The United Nations has approved British-backed plans to dispatch international peacekeeping troops to Sudan.
The UN security council last night passed a resolution tabled by the UK and France to send 26,000 troops to the troubled Darfur region.
Following an impassioned speech by Gordon Brown, the security council voted to move troops in to protect citizens and diffuse the ongoing violence.
The move has been seen as a diplomatic coup for the prime minister, who has made Sudan a foreign policy priority since assuming office.
Addressing the UN in New York, Mr Brown called for urgent action to avert the "greatest humanitarian disaster the world faces today".
In his speech, Mr Brown called for a "coalition of justice", in the spirit of John F Kennedy's peace corps.
Mr Brown secured US support for the resolution earlier this week and China and Russia agreed to back the proposal in the face of the prime minister's argument.
Resolution 1769 invokes chapter seven of the UN Charter, which allows the UN to authorise force to protect civilians from attack, as well as in self-defence and to ensure the free movement of humanitarian workers.
The final resolution was weakened from Mr Brown's first draft, removing the right of troops to seize weapons.
It also omits references to further sanctions, although Mr Brown said he would continue to push for these as an option.
He said: "If anything blocks progress and the killings continue, I and others will redouble our efforts to impose further sanctions.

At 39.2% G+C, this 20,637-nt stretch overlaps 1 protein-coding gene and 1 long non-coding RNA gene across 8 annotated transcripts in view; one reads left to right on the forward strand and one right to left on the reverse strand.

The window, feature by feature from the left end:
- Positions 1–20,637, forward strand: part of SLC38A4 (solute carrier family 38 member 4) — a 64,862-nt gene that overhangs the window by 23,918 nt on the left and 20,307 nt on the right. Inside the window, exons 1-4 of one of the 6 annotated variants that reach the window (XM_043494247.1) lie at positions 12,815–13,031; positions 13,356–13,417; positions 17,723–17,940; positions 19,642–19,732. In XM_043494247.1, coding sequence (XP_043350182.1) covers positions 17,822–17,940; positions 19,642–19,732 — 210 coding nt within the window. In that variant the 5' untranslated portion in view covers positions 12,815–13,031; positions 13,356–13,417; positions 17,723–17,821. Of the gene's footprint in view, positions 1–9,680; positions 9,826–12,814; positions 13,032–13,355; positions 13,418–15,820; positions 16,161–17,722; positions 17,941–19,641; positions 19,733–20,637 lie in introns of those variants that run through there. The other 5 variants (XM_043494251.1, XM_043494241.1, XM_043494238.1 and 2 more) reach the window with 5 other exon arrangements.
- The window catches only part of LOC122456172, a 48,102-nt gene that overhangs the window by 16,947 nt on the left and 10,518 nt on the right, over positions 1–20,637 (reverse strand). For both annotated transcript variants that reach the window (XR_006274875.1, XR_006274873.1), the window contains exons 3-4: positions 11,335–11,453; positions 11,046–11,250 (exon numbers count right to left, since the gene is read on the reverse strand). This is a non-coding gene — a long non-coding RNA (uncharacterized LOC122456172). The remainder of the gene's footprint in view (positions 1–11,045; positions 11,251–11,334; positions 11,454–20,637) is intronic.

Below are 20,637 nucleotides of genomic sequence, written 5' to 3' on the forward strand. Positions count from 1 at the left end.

"The plan for Darfur from now on is to achieve a cease-fire, including an end to aerial bombings of civilians; drive forward peace talks ... and, as peace is established, offer to begin to invest in recovery and reconstruction."
UN secretary-general Ban Ki-moon said the resolution was "historic" and called on member states to provide "capable" troops swiftly.
UN members will finalise their commitment within 90 days and Sudan has already agreed to the force.
The new force will be called UNAMID, or the UN-African Union Mission in Darfur. Troops will be largely drawn from African nations, mainly Rwanda and Nigeria.
It will comprise of 19,555 soldiers and 6,432 civilian police drawn from around the globe, and will replace the 7,000 African Union troops already in place in Darfur.
The UK will provide mainly financial support, contributing up to £100 million. The UN estimates the total cost of the mission could be more than £2 billion in the first year.
More than 2.1 million people have already been displaced into camps and at least 200,000 have died in the past four years.